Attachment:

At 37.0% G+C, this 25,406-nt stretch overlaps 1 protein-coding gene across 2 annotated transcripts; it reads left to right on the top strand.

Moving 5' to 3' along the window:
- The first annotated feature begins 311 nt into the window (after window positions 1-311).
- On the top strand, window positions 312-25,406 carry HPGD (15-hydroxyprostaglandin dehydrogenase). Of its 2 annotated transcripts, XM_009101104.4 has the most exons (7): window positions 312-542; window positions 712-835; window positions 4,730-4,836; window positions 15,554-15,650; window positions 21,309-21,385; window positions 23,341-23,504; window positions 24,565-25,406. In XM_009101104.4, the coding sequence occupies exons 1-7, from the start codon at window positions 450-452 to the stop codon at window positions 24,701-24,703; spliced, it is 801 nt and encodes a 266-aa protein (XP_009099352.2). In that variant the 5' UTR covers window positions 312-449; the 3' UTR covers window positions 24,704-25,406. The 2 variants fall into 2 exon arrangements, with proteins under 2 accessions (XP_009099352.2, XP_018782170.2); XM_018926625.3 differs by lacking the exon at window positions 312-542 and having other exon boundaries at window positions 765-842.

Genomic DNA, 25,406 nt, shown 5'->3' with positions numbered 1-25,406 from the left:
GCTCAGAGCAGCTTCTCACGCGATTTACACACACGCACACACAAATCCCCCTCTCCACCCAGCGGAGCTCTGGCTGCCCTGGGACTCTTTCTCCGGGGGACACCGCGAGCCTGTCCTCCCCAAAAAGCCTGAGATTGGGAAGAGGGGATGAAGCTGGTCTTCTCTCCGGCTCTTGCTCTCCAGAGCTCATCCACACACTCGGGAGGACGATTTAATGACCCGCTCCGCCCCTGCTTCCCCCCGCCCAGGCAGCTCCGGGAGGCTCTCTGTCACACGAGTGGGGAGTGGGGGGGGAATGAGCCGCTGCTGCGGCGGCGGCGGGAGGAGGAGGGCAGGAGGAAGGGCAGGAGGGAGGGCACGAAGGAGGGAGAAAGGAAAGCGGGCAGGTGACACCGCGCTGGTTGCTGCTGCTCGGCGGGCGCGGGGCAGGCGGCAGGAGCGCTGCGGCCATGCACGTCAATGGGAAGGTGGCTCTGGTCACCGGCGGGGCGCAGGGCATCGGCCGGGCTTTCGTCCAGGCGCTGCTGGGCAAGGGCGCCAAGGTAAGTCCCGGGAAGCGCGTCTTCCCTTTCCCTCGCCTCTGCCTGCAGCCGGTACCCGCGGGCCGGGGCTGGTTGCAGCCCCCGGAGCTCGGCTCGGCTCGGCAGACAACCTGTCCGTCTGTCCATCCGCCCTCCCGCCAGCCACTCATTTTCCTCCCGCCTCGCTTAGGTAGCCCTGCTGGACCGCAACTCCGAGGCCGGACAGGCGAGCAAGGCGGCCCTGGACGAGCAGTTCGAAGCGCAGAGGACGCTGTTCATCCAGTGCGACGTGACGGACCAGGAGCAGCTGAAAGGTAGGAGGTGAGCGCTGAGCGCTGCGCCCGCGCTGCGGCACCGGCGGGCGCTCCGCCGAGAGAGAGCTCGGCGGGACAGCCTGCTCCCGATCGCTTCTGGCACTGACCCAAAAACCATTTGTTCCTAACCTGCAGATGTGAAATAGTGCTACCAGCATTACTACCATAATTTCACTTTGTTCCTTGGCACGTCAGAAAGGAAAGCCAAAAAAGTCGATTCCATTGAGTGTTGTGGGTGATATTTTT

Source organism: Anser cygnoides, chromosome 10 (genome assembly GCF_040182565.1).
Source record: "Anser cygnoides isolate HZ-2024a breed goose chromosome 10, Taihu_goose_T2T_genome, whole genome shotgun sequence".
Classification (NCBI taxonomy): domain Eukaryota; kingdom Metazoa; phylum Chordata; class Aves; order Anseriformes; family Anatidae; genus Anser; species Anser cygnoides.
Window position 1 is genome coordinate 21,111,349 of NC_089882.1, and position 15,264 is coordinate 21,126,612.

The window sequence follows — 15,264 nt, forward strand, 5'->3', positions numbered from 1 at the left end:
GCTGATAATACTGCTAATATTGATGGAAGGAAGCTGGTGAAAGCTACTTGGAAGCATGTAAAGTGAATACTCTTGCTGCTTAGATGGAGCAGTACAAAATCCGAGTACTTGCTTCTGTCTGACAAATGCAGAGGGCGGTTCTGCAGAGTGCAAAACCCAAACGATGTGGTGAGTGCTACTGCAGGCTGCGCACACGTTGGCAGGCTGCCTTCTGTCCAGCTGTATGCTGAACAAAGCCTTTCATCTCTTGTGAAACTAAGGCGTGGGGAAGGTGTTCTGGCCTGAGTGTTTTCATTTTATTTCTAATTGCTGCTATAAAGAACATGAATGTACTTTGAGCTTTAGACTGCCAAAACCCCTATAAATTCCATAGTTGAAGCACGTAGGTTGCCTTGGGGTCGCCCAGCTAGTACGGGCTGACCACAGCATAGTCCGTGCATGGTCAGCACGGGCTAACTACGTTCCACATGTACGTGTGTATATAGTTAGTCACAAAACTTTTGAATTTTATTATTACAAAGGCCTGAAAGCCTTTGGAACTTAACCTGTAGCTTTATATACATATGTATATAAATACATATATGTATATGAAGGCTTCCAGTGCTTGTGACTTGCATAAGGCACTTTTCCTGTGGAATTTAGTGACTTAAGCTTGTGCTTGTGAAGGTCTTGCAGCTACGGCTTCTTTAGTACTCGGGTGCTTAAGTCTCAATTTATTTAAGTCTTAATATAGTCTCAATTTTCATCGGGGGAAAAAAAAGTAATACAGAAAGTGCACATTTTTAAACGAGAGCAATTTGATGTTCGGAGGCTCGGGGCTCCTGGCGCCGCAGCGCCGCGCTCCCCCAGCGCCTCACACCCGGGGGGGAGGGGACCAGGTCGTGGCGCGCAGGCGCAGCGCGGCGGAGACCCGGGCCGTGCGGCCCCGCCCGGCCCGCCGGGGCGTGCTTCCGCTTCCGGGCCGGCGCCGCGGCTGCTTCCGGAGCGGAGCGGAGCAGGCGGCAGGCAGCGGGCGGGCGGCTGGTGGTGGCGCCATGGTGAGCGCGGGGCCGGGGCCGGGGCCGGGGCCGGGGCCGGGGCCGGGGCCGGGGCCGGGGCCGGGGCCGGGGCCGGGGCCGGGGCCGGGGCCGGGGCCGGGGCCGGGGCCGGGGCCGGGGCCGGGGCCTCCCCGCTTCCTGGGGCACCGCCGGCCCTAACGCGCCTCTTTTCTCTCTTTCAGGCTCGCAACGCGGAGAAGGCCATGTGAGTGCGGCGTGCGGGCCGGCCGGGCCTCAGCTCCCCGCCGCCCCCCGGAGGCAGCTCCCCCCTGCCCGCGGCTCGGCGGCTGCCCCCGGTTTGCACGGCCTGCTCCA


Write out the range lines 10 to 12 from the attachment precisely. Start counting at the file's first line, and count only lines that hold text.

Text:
Window position 1 is genome coordinate 21,111,349 of NC_089882.1, and position 15,264 is coordinate 21,126,612.

The window sequence follows — 15,264 nt, forward strand, 5'->3', positions numbered from 1 at the left end:
GCTGATAATACTGCTAATATTGATGGAAGGAAGCTGGTGAAAGCTACTTGGAAGCATGTAAAGTGAATACTCTTGCTGCTTAGATGGAGCAGTACAAAATCCGAGTACTTGCTTCTGTCTGACAAATGCAGAGGGCGGTTCTGCAGAGTGCAAAACCCAAACGATGTGGTGAGTGCTACTGCAGGCTGCGCACACGTTGGCAGGCTGCCTTCTGTCCAGCTGTATGCTGAACAAAGCCTTTCATCTCTTGTGAAACTAAGGCGTGGGGAAGGTGTTCTGGCCTGAGTGTTTTCATTTTATTTCTAATTGCTGCTATAAAGAACATGAATGTACTTTGAGCTTTAGACTGCCAAAACCCCTATAAATTCCATAGTTGAAGCACGTAGGTTGCCTTGGGGTCGCCCAGCTAGTACGGGCTGACCACAGCATAGTCCGTGCATGGTCAGCACGGGCTAACTACGTTCCACATGTACGTGTGTATATAGTTAGTCACAAAACTTTTGAATTTTATTATTACAAAGGCCTGAAAGCCTTTGGAACTTAACCTGTAGCTTTATATACATATGTATATAAATACATATATGTATATGAAGGCTTCCAGTGCTTGTGACTTGCATAAGGCACTTTTCCTGTGGAATTTAGTGACTTAAGCTTGTGCTTGTGAAGGTCTTGCAGCTACGGCTTCTTTAGTACTCGGGTGCTTAAGTCTCAATTTATTTAAGTCTTAATATAGTCTCAATTTTCATCGGGGGAAAAAAAAGTAATACAGAAAGTGCACATTTTTAAACGAGAGCAATTTGATGTTCGGAGGCTCGGGGCTCCTGGCGCCGCAGCGCCGCGCTCCCCCAGCGCCTCACACCCGGGGGGGAGGGGACCAGGTCGTGGCGCGCAGGCGCAGCGCGGCGGAGACCCGGGCCGTGCGGCCCCGCCCGGCCCGCCGGGGCGTGCTTCCGCTTCCGGGCCGGCGCCGCGGCTGCTTCCGGAGCGGAGCGGAGCAGGCGGCAGGCAGCGGGCGGGCGGCTGGTGGTGGCGCCATGGTGAGCGCGGGGCCGGGGCCGGGGCCGGGGCCGGGGCCGGGGCCGGGGCCGGGGCCGGGGCCGGGGCCGGGGCCGGGGCCGGGGCCGGGGCCGGGGCCGGGGCCGGGGCCGGGGCCGGGGCCGGGGCCTCCCCGCTTCCTGGGGCACCGCCGGCCCTAACGCGCCTCTTTTCTCTCTTTCAGGCTCGCAACGCGGAGAAGGCCATGTGAGTGCGGCGTGCGGGCCGGCCGGGCCTCAGCTCCCCGCCGCCCCCCGGAGGCAGCTCCCCCCTGCCCGCGGCTCGGCGGCTGCCCCCGGTTTGCACGGCCTGCTCCA